CWDA Opposes Trump Administration’s Proposed Rule Change for SNAP Food Benefit Recipients
The proposal seeks to force thousands of California’s most vulnerable off the CalFresh program and will increase bureaucracy
SACRAMENTO –The proposal put forth today by the Trump Administration would end the streamlined process that California and dozens of other states have opted into, which allows us to deem low-income families that meet certain qualifications, such as CalWORKs participation, automatically eligible for CalFresh food assistance, also known as SNAP federally. The proposed rule change would impose an arduous process and asset test for low-income families and individuals, as well as county administrators, to determine eligibility for CalFresh food benefits. The result would be more vulnerable families and individuals dropping off the CalFresh program even though they would have been deemed eligible for food assistance under today’s rules.
“The proposal creates more barriers for low-income families trying to make ends meet who really are eligible for these benefits,” argues Cathy Senderling-McDonald, CWDA deputy executive director. “It is clear that the goal of the Trump Administration’s proposal is to increase food insecurity for vulnerable families rather than save any funding, because it is sure to increase bureaucracy and costs to administer such an arduous process.”
The asset test is laborious for both clients and administrators and is likely to only find around one percent aren’t eligible for assistance; however, county health and human Services (HHS) agencies will have to process 100 percent of the eligibility applications under these bureaucratic requirements.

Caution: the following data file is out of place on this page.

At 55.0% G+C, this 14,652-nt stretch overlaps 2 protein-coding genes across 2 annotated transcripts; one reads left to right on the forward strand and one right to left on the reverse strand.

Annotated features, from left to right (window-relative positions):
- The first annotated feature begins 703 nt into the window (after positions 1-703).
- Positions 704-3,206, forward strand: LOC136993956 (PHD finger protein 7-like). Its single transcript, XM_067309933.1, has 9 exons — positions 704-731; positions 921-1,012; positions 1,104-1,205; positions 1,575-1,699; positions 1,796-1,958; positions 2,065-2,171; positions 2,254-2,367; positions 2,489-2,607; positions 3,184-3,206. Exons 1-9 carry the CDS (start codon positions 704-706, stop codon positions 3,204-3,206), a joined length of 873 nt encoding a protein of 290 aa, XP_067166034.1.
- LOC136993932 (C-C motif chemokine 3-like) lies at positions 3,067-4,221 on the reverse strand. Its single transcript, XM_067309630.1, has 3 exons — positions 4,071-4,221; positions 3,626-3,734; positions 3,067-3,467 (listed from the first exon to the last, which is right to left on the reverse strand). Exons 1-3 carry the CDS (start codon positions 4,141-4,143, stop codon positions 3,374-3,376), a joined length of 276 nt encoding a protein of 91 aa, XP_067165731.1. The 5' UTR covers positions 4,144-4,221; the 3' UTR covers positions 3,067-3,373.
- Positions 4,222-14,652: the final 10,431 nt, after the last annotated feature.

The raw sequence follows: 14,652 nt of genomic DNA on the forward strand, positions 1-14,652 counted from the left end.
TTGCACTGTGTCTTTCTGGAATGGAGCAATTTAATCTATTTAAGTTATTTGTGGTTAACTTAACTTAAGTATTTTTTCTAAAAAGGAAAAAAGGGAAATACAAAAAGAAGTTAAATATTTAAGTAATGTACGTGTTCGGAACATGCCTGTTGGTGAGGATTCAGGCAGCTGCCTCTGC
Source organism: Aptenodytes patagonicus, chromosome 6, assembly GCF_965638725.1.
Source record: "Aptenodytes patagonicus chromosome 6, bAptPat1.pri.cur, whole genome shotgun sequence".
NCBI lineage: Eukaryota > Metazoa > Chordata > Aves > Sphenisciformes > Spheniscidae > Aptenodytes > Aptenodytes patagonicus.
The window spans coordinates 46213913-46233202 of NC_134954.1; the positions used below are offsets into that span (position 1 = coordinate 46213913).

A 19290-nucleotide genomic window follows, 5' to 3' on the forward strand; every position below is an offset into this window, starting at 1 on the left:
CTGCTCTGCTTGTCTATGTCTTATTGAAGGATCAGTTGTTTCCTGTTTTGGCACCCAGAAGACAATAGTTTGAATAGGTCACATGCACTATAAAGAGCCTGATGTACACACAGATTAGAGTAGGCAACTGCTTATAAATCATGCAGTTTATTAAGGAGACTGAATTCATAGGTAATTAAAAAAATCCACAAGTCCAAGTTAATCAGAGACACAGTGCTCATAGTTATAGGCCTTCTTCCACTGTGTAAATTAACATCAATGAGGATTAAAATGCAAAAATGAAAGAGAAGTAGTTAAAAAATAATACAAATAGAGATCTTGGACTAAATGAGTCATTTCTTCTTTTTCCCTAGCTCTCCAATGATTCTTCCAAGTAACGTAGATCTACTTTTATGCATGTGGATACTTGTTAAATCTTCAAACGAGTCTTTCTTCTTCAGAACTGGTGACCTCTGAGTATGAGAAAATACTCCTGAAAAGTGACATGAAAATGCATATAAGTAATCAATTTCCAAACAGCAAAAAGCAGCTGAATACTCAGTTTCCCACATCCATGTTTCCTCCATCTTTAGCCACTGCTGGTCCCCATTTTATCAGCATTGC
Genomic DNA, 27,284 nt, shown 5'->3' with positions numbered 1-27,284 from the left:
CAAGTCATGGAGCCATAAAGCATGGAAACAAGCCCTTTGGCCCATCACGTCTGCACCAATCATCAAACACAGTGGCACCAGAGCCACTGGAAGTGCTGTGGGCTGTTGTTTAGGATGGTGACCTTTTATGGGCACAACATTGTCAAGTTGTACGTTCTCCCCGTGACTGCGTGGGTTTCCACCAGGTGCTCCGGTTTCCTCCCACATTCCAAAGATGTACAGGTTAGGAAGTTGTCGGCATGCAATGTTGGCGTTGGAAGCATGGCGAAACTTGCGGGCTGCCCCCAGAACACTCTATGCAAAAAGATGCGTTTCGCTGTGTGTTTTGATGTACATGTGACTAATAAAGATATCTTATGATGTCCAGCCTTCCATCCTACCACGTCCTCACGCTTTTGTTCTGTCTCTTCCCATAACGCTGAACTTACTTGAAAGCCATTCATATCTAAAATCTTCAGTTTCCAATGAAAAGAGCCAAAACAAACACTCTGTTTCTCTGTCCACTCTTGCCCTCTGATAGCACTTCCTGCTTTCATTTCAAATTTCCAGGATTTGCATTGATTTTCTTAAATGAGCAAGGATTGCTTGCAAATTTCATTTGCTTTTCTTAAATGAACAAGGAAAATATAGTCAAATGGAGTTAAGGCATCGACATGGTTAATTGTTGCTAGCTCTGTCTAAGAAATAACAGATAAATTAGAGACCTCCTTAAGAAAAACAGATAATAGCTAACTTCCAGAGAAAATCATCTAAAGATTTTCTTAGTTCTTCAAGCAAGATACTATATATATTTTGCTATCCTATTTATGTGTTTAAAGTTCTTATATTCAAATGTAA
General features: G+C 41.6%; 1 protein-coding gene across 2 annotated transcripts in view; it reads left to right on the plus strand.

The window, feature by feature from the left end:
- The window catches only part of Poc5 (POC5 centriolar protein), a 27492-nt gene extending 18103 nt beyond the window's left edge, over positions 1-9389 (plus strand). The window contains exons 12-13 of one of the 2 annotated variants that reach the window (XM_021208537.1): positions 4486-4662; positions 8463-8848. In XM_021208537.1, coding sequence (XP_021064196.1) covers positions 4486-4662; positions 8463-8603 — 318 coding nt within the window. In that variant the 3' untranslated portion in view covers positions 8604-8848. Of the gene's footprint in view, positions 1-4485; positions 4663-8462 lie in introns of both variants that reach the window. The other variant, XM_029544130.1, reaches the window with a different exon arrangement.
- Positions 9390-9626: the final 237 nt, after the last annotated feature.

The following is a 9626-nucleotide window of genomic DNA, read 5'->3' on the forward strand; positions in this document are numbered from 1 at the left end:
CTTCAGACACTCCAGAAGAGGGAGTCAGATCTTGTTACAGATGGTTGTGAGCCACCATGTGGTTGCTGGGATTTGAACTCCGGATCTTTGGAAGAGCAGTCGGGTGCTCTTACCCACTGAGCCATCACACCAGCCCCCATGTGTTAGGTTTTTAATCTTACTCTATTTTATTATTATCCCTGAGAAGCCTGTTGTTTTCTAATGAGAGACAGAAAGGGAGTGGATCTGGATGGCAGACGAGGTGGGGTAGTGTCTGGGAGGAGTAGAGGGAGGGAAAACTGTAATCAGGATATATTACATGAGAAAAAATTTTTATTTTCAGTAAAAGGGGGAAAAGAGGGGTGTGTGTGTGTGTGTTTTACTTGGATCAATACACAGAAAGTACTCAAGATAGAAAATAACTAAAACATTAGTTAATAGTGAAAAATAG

In 2008, CWDA was an ardent supporter of AB 433 (Beall) opting California into the streamlined application process, because our directors knew what an obstacle extra paperwork was for clients and how costly it was for already overburdened workers to process. Republican Governor Arnold Schwarzenegger ultimately signed the bill to opt into the streamlined process, given the economic benefits of increased CalFresh users coupled with cutting bureaucracy and red tape.
This proposal also comes at a time when California is in the midst of the largest increase in California history of newly eligible CalFresh recipients. Specifically, state law was changed to make elderly and disabled Californians receiving Supplemental Security Income (SSI) eligible for CalFresh effective June 1, and County human services agencies are hard at work enrolling this influx of enrollees. For years, our agencies have been coordinating with the state and key partners to increase CalFresh enrollment both on a policy level and in our community outreach.
“We are making headway to decrease food insecurity and lift people out of poverty, but the Administration seems determined to turn back that progress,” adds Senderling-McDonald. “This effort to harm low-income, working families and individuals who need and are eligible for these benefits, coupled with the tactics already being used by the Administration to intimidate immigrants to stop using services for which they are eligible, are just reprehensible.”